The reputation of Edvard Munch has long been dominated by one painting, 'The Scream', an icon of modern art and claimed symbol for every conceivable kind of modern horror. Which is why it's interesting that the Munch exhibition at the Kunsthal doesn't include 'The Scream', creating breathing space for a lot of his other work.
Particularly striking and expressionist is his graphic work - sketches, woodcuts and lithographs - done in the last years of the 19th century, including 'Attraction', 'Vampire' and a lithograph done in reds of 'The Sick Child' (1896). A decade earlier he had already painted this scene, in which he now zoomed in on the child's face.
More versions exist of this haunting image of human suffering - quieter and more resigned than 'The Scream', and perhaps more dignified - which Munch himself considered "transformatory" for his later work. As he described it:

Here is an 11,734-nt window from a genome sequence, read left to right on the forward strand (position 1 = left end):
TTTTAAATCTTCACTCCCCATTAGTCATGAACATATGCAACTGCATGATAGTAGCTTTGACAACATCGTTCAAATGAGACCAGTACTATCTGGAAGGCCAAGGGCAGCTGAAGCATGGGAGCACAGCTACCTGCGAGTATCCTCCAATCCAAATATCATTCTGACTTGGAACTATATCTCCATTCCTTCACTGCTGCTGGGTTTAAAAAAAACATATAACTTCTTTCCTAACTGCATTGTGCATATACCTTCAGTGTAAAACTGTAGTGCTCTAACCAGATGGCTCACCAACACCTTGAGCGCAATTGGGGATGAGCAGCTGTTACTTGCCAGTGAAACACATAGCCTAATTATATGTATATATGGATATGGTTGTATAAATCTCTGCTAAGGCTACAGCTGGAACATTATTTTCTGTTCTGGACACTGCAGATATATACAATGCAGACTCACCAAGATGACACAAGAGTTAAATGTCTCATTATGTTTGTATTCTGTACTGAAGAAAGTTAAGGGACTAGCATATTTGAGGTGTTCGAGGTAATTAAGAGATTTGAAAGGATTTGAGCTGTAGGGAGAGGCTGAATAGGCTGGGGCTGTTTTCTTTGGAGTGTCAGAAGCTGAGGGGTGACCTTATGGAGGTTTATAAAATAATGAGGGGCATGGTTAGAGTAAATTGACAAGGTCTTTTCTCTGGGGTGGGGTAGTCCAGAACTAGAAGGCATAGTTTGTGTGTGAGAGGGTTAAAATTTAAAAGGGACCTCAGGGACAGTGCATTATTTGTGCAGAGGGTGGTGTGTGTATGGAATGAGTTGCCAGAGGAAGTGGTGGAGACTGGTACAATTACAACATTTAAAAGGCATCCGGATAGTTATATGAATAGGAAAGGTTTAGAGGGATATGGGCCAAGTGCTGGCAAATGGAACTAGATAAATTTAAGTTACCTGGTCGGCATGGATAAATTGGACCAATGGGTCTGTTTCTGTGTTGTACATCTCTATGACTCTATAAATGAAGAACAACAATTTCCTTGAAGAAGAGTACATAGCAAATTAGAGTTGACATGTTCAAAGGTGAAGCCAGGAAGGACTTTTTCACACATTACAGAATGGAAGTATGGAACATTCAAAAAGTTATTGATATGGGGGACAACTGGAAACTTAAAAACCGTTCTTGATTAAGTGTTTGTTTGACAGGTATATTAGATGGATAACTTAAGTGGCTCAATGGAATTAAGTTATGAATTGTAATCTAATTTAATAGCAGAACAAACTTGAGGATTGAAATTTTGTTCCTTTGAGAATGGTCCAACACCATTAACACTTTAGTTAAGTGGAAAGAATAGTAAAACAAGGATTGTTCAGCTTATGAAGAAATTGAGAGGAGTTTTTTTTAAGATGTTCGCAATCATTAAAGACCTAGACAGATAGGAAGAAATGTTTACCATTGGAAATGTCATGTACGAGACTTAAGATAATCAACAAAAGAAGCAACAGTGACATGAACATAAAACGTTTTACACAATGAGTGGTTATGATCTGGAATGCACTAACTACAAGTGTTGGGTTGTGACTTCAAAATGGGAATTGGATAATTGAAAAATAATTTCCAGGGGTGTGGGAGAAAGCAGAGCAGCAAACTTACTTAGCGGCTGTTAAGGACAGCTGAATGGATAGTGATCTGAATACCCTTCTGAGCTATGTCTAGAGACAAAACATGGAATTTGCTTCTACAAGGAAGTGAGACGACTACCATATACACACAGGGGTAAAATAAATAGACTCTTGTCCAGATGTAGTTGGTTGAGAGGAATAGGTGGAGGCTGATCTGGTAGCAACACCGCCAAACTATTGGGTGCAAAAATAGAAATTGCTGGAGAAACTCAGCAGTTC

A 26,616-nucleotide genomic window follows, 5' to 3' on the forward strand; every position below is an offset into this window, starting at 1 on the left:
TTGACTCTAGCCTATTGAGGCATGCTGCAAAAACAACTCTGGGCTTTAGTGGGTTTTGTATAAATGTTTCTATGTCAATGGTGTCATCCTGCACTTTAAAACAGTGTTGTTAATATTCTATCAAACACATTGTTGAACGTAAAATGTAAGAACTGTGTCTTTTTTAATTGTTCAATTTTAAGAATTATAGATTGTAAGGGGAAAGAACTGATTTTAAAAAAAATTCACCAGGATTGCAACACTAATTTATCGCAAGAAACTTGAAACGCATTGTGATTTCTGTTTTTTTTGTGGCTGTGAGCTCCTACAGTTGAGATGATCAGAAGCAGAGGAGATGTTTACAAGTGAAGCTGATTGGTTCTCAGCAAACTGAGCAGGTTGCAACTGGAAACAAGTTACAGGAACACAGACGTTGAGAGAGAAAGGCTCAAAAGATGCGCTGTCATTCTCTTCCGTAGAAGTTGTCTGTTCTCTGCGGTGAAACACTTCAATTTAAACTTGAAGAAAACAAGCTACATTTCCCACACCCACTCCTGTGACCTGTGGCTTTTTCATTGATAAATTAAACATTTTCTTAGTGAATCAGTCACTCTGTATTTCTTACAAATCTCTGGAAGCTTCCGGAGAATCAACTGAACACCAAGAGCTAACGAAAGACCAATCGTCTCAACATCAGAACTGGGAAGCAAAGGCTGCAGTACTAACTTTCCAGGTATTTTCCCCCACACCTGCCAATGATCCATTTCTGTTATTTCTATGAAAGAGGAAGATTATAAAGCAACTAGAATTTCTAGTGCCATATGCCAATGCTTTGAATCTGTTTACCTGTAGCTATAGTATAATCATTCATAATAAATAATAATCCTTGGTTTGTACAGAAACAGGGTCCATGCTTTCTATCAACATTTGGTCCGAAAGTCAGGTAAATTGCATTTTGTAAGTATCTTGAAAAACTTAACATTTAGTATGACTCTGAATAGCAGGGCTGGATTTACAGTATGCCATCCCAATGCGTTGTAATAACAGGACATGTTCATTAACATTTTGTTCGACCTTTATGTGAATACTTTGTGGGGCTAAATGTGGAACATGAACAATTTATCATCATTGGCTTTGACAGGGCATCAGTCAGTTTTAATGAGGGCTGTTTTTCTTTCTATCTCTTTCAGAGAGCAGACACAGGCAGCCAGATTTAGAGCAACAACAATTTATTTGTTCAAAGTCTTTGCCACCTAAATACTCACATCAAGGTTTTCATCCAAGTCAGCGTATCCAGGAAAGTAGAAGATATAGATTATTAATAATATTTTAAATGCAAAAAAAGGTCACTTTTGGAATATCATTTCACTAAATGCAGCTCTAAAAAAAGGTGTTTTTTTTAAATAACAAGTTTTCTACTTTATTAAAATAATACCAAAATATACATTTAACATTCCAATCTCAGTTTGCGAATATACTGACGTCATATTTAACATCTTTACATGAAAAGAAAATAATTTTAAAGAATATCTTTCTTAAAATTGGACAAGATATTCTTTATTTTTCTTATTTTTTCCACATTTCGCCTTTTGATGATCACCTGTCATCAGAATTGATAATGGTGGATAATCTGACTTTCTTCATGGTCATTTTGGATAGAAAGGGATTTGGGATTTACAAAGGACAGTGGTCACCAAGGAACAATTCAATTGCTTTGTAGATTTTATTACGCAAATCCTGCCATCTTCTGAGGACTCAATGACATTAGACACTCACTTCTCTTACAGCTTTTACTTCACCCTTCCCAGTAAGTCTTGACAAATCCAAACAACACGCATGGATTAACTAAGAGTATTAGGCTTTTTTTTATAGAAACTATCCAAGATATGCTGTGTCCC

My first impression when I saw the sick child -- the pale head with bright red hair against the white pillow -- disappeared as I worked... I had stressed the chair with the glass too much, it distracted from the head. When I examined the picture I saw only the surroundings of the room. Should I eliminate them? ... In a way the head had become the image. Undulating lines appeared in the picture - peripheries - with the head as center... Exhausted, I finally stopped. I had captured my first impression, the trembling lips, the transparent skin, the tired eyes... In The Sick Child I broke new roads, it was a transformation in my art. Most of what I later did was given birth in this picture.